Music composition, publication, and performance in the United States during the antebellum period developed and expanded from localized practices to a recognized and influential national culture, aided by the rise of new technologies in printing, manufacturing, and commercial distribution. Following the wars for independence from Britain, individual states retained their strongly differentiated ethnic and religious populations, but by the end of the Civil Warespite the divide between North and Southecognizably "American" forms of music not only spanned geographic expanses but also had even begun to represent the United States abroad.
Music was always heard live, and was thus ephemeral. Other than the barrel organ and music box, no sound machines existed until late in the century (Thomas Edison patented his "talking machine" in 1877). For most Americans music was ubiquitous and casual, performed or encountered in the homes of their family and friends, at school, and in public venues and commercial establishments. Musicians and patrons employed music for different reasons in those spheresor entertainment, moral training, and solace within the home, or as an essential component of the curricula of female seminaries intended to mold middle-class mothers, for example. Vocal and piano skills were highly prized and families brought music teachers into their homes to train their daughters. Music was more than household entertainment. It was a medium for instilling social and ethical values.
In all its genres, music reflected the issues to which American writers were also responding and musicians drew on literature as a source of text and merged the two arts to create public and private performances. At the same time, writersspecially poets and journalistsesponded to the sounds around them. Walt Whitman (1819892) most famously echoed the rough voices of everyday life in "I Hear America Singing" (1860), and no other American poet's works have been set to music more often by later songwriters who are attracted by his American imagery as well as his "rhythmic elasticity" (Sullivan, p. 97). Whitman was opera critic for the Brooklyn Daily Eagle in the 1840s and 1850s and his poems abound with musical references. His Drum-Taps (1865) "bridges the gap between written and aural modes of representation" (Picker, p. 2). Edgar Allan Poe (1809849) employed musical sounds, not only in his poems but also as evocative imagery in his stories. His 1846 essay "The Philosophy of Composition," was a manifesto for authors and contemporary American composers.
Only since the 1970s have scholars turned their attention to the music of this era, in contrast to the relatively abundant scholarship on novels, poetry, short stories, and other forms of literature. Whereas the writings of Poe and of Harriet Beecher Stowe (1811896), for example, have prompted symposia, monographs, and articles from all perspectives, very few studies exist for comparable figures in music. One reason is that until the 1990s few libraries catalogued their collections of antebellum music and fewer still have assembled accessible archival collections.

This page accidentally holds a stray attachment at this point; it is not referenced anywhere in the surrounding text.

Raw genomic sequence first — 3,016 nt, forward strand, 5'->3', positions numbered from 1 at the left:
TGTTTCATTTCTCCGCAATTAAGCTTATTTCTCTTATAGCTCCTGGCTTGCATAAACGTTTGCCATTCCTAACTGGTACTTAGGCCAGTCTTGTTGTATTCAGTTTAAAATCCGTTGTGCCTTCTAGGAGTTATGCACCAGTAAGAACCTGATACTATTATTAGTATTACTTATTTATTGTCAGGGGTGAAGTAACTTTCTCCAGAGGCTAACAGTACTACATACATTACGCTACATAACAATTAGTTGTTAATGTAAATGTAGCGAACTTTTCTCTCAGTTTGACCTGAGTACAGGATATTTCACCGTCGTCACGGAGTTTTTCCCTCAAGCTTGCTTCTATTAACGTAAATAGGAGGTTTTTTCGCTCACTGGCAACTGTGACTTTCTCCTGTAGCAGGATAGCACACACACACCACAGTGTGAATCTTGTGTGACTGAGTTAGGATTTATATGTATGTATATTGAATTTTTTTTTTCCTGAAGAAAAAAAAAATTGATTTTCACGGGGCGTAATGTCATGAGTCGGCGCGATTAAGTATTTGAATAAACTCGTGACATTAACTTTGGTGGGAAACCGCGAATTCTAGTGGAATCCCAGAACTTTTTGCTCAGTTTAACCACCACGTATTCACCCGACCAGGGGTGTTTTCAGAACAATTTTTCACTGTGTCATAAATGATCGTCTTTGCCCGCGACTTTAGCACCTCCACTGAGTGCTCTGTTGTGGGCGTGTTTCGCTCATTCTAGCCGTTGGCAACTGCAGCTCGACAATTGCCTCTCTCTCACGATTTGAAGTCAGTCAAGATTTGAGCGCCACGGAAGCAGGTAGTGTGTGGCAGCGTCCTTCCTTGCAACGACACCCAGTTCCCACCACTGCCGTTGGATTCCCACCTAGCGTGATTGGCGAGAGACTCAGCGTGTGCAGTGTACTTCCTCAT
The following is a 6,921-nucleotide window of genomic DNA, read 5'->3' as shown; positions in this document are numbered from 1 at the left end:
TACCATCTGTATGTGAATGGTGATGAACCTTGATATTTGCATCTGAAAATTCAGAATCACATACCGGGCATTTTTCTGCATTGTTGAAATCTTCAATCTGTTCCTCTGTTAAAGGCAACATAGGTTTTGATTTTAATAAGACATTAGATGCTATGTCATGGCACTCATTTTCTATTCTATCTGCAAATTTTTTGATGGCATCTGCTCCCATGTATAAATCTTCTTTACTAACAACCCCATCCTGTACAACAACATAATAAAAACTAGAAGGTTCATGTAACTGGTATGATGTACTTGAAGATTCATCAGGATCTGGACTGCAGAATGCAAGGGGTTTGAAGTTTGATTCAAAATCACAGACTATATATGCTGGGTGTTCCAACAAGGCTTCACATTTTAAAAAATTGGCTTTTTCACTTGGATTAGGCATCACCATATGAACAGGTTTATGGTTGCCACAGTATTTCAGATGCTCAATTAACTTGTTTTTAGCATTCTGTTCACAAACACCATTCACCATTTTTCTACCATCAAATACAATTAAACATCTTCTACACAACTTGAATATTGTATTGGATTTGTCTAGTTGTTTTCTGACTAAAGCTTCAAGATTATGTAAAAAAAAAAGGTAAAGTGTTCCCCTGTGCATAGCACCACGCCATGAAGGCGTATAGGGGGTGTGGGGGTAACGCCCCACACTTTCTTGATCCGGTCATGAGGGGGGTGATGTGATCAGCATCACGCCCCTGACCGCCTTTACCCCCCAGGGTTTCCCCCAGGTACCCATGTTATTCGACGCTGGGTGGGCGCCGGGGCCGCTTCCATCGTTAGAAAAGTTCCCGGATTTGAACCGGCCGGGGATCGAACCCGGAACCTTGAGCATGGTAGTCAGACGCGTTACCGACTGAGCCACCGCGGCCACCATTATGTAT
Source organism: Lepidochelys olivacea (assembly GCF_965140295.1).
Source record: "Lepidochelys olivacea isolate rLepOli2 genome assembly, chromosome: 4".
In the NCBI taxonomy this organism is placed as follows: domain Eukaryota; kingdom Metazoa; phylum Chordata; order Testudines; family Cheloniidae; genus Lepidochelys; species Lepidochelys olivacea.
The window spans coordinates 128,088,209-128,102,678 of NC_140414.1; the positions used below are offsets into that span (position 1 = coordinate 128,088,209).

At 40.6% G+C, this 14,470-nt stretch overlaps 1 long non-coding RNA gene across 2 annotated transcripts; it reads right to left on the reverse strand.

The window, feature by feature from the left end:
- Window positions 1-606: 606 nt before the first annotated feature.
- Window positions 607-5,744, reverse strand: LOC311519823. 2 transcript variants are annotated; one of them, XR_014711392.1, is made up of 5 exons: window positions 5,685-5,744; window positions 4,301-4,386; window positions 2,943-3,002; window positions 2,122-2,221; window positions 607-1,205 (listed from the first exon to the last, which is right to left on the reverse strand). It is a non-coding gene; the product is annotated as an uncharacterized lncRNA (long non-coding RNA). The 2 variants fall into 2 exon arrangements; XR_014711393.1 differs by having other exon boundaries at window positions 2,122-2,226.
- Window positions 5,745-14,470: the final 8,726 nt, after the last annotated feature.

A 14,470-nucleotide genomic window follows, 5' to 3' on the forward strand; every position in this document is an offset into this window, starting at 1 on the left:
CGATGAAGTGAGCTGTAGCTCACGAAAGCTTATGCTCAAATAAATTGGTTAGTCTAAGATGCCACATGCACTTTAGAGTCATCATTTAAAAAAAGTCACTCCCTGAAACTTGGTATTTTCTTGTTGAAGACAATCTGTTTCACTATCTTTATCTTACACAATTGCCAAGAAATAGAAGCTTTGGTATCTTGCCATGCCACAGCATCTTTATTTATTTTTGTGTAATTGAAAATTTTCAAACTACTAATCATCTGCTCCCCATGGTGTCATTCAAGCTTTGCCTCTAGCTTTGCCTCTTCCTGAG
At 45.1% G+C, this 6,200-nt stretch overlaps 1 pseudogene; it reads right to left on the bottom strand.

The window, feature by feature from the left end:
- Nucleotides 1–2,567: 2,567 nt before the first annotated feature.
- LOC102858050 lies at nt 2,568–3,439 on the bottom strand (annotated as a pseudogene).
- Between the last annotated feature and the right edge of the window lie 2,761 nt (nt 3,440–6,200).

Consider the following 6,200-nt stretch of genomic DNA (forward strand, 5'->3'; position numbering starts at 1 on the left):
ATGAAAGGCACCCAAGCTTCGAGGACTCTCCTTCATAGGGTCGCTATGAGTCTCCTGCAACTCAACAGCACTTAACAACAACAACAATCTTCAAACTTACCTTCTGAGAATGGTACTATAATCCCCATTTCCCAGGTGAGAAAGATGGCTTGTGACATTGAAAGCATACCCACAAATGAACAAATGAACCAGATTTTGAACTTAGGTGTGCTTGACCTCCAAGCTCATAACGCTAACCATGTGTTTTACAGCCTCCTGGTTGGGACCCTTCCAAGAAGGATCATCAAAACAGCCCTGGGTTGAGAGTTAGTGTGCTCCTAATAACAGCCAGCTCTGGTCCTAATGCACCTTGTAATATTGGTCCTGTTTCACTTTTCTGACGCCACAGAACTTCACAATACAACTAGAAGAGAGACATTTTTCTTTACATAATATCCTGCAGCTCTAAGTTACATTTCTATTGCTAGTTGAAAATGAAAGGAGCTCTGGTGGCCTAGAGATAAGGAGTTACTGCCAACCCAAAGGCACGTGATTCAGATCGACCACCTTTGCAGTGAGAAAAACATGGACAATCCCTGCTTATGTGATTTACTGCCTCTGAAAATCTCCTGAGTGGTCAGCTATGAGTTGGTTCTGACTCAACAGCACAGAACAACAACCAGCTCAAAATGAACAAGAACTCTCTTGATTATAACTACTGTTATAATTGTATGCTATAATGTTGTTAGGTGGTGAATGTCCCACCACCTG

From the beginning of European settlement in North America, music was a useful art, and the first book published in the English-speaking colonies was the Bay Psalm Book (1640) for singing sacred texts. In 1789 the new constitution established the legal concept of copyright that included music as a form of literature, and music publications were an important if small sector of the nation's early publications. When Congress reestablished its library after the War of 1812 by purchasing Thomas Jefferson's collection in 1815, it acquired not only his books but also his music, undoubtedly the largest private library of music scores in the country.
As Alexis de Tocqueville famously noted in Democracy in America, America lacked institutions. In 1820 there were few ongoing groups dedicated to presenting music to the public. But there was no shortage of musicians, and America presented a new market, especially for Europe's concert and theatrical composers and performers. Music traveled quickly with the touring musicians, and its styles and texts came to unify the nation to some extent. Some of those touring musicians adopted American ideals into their repertories and carried them abroad, representing America in other parts of the world, particularly the port cities of Europe and Asia frequented by travelers. In the 1840s minstrel performers began taking their shows to London and Glasgow and sheet-music imprints show that the songs caught on quickly there. Popular songs, especially those by Stephen Foster (1826864), were carried abroad where they were heard as something new, familiar inasmuch as they retained elements from Old World practices, but original and distinctly American.
Oral literature in the unwritten traditions of immigrant cultures was known to all ethnic and economic classes of Americans, but because of its ad hoc nature it went largely unremarked and left almost no documented descriptions. Published music, however, constitutes the largest genre of printed literature extant from the period. Twenty-four percent of all copyright deposits in the nineteenth century (more than 400,000 items) were music.